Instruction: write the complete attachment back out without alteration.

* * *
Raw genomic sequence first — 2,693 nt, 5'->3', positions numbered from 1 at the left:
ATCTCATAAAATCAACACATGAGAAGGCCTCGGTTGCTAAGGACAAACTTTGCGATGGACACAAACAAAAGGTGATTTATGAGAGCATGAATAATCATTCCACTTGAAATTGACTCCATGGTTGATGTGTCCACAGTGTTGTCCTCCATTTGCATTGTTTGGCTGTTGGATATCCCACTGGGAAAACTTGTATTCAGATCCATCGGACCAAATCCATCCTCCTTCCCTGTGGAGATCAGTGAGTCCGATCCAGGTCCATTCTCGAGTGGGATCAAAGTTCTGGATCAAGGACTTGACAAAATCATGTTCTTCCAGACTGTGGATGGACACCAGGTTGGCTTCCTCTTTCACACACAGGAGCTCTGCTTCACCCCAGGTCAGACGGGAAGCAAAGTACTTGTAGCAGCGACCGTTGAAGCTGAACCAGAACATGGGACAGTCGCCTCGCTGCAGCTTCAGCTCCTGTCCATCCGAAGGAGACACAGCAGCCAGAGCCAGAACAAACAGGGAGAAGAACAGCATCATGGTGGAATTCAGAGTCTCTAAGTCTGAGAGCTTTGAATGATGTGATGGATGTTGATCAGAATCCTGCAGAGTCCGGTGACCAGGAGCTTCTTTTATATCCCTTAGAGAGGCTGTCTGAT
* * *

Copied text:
Raw genomic sequence first — 2,693 nt, 5'->3', positions numbered from 1 at the left:
ATCTCATAAAATCAACACATGAGAAGGCCTCGGTTGCTAAGGACAAACTTTGCGATGGACACAAACAAAAGGTGATTTATGAGAGCATGAATAATCATTCCACTTGAAATTGACTCCATGGTTGATGTGTCCACAGTGTTGTCCTCCATTTGCATTGTTTGGCTGTTGGATATCCCACTGGGAAAACTTGTATTCAGATCCATCGGACCAAATCCATCCTCCTTCCCTGTGGAGATCAGTGAGTCCGATCCAGGTCCATTCTCGAGTGGGATCAAAGTTCTGGATCAAGGACTTGACAAAATCATGTTCTTCCAGACTGTGGATGGACACCAGGTTGGCTTCCTCTTTCACACACAGGAGCTCTGCTTCACCCCAGGTCAGACGGGAAGCAAAGTACTTGTAGCAGCGACCGTTGAAGCTGAACCAGAACATGGGACAGTCGCCTCGCTGCAGCTTCAGCTCCTGTCCATCCGAAGGAGACACAGCAGCCAGAGCCAGAACAAACAGGGAGAAGAACAGCATCATGGTGGAATTCAGAGTCTCTAAGTCTGAGAGCTTTGAATGATGTGATGGATGTTGATCAGAATCCTGCAGAGTCCGGTGACCAGGAGCTTCTTTTATATCCCTTAGAGAGGCTGTCTGAT